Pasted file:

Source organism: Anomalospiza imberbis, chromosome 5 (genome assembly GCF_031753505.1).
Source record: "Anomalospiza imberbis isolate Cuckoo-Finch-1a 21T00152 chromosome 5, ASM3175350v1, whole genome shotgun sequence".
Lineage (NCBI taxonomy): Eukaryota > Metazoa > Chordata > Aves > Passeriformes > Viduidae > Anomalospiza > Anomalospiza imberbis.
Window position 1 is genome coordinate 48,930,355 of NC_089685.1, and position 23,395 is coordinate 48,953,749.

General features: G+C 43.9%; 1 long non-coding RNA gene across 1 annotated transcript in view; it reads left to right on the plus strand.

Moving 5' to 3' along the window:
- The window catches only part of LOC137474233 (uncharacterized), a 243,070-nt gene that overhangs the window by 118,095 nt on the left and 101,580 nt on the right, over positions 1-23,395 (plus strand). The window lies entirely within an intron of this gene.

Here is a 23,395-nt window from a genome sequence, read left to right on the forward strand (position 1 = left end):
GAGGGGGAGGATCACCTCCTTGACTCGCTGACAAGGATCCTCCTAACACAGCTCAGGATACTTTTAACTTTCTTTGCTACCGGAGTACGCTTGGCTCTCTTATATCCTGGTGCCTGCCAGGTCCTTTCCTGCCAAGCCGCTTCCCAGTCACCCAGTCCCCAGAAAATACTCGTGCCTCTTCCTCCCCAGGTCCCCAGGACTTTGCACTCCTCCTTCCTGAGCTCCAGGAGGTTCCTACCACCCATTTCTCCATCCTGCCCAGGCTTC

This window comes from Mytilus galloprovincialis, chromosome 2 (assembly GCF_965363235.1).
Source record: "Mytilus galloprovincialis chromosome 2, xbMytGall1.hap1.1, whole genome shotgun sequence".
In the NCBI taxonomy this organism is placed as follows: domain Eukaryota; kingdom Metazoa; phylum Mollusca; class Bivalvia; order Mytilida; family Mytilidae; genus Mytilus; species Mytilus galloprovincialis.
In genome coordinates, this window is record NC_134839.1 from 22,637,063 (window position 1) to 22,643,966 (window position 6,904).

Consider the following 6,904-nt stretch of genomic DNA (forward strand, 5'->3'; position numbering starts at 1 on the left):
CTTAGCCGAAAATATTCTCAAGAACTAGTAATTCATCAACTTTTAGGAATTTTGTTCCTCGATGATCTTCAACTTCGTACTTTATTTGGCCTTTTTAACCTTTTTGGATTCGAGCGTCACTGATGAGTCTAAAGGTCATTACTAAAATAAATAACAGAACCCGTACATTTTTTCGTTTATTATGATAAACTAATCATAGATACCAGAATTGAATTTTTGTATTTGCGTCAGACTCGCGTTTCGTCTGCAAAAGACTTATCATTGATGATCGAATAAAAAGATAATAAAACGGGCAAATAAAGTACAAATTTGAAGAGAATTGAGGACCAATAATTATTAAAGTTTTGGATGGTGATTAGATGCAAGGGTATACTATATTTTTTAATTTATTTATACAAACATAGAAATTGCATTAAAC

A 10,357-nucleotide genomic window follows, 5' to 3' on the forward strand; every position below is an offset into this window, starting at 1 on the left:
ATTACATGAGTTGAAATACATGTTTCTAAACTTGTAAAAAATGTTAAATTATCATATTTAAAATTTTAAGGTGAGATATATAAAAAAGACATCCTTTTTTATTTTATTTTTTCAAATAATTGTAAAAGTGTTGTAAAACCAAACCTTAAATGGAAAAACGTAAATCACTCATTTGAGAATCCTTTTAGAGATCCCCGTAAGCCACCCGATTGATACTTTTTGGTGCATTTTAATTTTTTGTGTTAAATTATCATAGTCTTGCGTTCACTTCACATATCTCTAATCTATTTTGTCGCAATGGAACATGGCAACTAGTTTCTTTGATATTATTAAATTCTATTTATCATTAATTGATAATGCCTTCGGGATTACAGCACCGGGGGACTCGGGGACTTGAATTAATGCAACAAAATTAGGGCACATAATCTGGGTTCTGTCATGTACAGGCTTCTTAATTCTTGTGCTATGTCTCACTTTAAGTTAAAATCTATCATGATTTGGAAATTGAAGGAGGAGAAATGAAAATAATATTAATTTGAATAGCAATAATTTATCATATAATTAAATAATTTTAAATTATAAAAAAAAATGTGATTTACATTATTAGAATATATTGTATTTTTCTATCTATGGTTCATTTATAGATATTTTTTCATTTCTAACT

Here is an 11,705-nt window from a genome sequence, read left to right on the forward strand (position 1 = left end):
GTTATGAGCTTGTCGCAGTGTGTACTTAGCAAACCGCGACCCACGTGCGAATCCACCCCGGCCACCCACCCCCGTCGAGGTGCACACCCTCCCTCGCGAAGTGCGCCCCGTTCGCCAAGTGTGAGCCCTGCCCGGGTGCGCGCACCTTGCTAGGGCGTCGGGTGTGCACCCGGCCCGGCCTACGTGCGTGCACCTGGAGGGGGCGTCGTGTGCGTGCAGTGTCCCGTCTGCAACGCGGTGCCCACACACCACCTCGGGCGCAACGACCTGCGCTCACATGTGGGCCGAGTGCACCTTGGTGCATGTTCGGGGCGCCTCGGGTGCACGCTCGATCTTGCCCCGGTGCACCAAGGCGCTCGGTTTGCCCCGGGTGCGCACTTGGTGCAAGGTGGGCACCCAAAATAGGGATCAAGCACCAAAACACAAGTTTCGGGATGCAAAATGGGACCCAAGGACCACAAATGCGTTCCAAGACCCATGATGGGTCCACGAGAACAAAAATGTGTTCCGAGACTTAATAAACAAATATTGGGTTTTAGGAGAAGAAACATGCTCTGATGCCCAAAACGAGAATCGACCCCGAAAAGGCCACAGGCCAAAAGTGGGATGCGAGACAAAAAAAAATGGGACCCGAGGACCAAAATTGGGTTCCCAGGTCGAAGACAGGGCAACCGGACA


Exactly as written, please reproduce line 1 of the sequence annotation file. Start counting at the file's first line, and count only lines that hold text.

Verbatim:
Source organism: Anomalospiza imberbis, chromosome 5 (genome assembly GCF_031753505.1).